I’m entirely unsure if I spelled that right. I just finished a book titled “Deafening” by Frances Itani. I picked this up in the bargain fiction section at Barnes and Nobel, so no one should feel like they should have heard of that author. And just in case you’re wondering, I have read other books since The Handmaid’s Tale, but none of them were worth commenting on.

So this book is about a Canadian girl who lost her hearing to scarlet fever when she was five. It’s historical, taking place between 1900 and 1920, and encapsulates WWI. The first half is this very tender rendering of a little girl’s life, detailing her learning process as a deaf girl in a hearing world. Itani makes great use of sensory details, which I’m a sucker for. Then in the middle of the book the whole thing shifts over to an extremely gory rendition of the war. Then it ends.

The second half of the book reads like a fairly interesting anti-war pamphlet. This author makes at least one major mistake in the war half of the book by using the same gross-out tool twice in a row, which is not only disgusting, it’s lazy. I don’t actually know what WWI was fought over, and I still don’t know. This book focuses only on the atrocities, the body count, the poor women waiting at home. As far as this little world goes, there was no reason for that war at all, which I don’t quite buy.

So, all in all, the first half is wonderful, a very beautiful piece of fiction. The second half was gross and didn’t make it’s point very well. It seems clear that facts were left out to make the point more convincing, which isn’t going to convince the intelligent audience the book is appealing to. It ends rather abruptly, which was disapointing for such a delicate book.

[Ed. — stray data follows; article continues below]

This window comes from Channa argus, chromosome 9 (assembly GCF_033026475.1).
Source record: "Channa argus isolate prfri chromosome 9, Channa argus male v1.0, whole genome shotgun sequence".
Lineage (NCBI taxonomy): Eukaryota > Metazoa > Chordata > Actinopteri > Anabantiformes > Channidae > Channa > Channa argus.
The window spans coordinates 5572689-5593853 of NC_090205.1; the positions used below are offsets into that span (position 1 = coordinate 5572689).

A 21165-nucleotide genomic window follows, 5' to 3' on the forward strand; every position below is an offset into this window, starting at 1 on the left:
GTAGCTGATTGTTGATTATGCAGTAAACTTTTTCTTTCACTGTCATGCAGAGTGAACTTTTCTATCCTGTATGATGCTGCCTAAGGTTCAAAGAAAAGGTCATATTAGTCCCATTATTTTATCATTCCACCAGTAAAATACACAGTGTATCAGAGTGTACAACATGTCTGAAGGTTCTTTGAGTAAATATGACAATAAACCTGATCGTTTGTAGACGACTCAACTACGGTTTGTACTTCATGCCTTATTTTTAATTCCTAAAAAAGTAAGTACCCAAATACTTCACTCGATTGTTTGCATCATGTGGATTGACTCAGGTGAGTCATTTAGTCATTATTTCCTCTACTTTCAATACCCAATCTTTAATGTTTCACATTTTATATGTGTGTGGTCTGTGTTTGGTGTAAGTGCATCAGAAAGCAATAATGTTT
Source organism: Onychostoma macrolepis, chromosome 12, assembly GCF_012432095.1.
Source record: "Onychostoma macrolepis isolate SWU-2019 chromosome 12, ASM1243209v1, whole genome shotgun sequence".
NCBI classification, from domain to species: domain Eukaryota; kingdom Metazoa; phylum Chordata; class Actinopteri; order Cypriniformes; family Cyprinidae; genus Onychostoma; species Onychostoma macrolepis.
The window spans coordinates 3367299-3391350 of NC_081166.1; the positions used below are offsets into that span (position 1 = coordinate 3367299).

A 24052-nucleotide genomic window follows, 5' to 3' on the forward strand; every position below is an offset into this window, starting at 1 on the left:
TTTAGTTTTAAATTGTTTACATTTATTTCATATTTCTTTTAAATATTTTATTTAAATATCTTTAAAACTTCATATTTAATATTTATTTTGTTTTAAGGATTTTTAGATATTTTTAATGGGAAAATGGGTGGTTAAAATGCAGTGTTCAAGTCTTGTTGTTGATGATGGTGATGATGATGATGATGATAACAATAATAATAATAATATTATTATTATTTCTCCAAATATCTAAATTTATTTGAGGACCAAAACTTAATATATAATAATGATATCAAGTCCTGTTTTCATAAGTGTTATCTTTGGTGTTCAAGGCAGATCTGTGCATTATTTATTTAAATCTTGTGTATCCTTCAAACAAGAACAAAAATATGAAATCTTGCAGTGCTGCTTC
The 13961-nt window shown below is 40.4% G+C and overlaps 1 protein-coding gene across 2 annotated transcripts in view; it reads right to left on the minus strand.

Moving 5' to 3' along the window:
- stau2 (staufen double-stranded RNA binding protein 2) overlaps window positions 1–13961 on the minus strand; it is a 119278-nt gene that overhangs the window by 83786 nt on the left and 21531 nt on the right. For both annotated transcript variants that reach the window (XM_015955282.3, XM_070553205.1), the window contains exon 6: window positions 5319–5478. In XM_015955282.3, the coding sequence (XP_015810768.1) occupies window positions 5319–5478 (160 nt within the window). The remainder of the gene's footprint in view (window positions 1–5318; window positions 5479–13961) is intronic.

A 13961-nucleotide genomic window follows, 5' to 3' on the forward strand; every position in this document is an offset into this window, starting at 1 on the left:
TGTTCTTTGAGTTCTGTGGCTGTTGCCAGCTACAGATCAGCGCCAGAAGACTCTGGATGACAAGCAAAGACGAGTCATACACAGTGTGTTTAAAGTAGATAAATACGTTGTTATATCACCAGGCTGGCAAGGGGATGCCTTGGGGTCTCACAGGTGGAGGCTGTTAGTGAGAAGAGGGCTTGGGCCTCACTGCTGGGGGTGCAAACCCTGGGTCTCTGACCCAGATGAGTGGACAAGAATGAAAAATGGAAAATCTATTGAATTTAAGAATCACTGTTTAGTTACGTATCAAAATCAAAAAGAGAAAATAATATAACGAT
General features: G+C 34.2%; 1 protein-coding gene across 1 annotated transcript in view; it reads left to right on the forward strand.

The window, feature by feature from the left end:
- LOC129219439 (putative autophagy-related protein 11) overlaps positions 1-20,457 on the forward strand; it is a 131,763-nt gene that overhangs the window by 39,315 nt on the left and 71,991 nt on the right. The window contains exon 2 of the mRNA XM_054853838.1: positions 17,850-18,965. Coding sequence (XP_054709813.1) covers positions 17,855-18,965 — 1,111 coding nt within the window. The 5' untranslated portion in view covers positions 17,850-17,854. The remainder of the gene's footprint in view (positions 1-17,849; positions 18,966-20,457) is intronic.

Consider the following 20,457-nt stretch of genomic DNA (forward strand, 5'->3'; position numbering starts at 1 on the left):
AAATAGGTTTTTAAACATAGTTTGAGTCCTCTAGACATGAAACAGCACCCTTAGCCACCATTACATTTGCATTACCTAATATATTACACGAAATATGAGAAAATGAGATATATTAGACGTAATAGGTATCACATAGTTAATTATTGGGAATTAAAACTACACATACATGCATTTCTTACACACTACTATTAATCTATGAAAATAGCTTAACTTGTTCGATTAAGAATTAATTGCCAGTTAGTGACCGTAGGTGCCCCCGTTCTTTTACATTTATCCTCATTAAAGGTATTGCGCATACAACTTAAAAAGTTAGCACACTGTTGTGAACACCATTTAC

3 thoughts on “Deafening”

  1. I don’t know what WWI was about (did it have something to do with fascism and Mussolini?) but I am actually kind of interested in knowing, so I hope you don’t mind that I emailed Bob and asked him to reply to this comment with a nice little historical lesson for us. He tends to know stuff like that.

  2. Wow. Maybe Bob’s reply to me will make sense of the second half of your book for you:

    “WWI was fought because Europe had made itself into a political powder keg. Once unleashed, the war continued to be fought in spite of steadily increasing casualties because the governments of Europe had gone mad, and each preferred to send more of its sons to the lines than to back down. In that respect, it was a terrible bloody game of chicken that all participants lost.

    In terms of the events that precipitated the war, what happened was that Archduke Ferdinand, who was the only feasible heir to the Austro-Hungarian empire, was assassinated by a terrorist group in Sarajevo. A month later, the Empire sends Serbia a 10-point ultimatum aimed at compelling Serbia to suppress anti-Hapsburg propagandists and politicians. Serbia accedes on 9 of the 10 points, but refuses to allow the empire to direct its criminal courts in the investigation of the assassination itself. Austria declares war on Serbia.

    Russia is pledged to defend Serbia against invasion, and mobilizes its military. Germany demands that the Russian forces on the German-Russian border stand down. Russia refuses. Germany declares war on Russia, and because France is allied to Russia, France as well.

    Germany invades France, passing through Belgium to get there. Britain is pledged to defend Belgium, and declares war on Germany. And that is how, between late June and early August of 1914, the whole of Europe went mad.”

    I vaguely remember learning about this in school but the craziness of the whole thing has just hit me. People died for THAT? That’s terrible.

  3. Wow, that is enlightening. I guess if you’re going to pick a war to write an anti-war book about, that’d be the war to pick. Now I just wish the book had told me what Bob has been so kind as to explain. Thanks for asking him. 🙂

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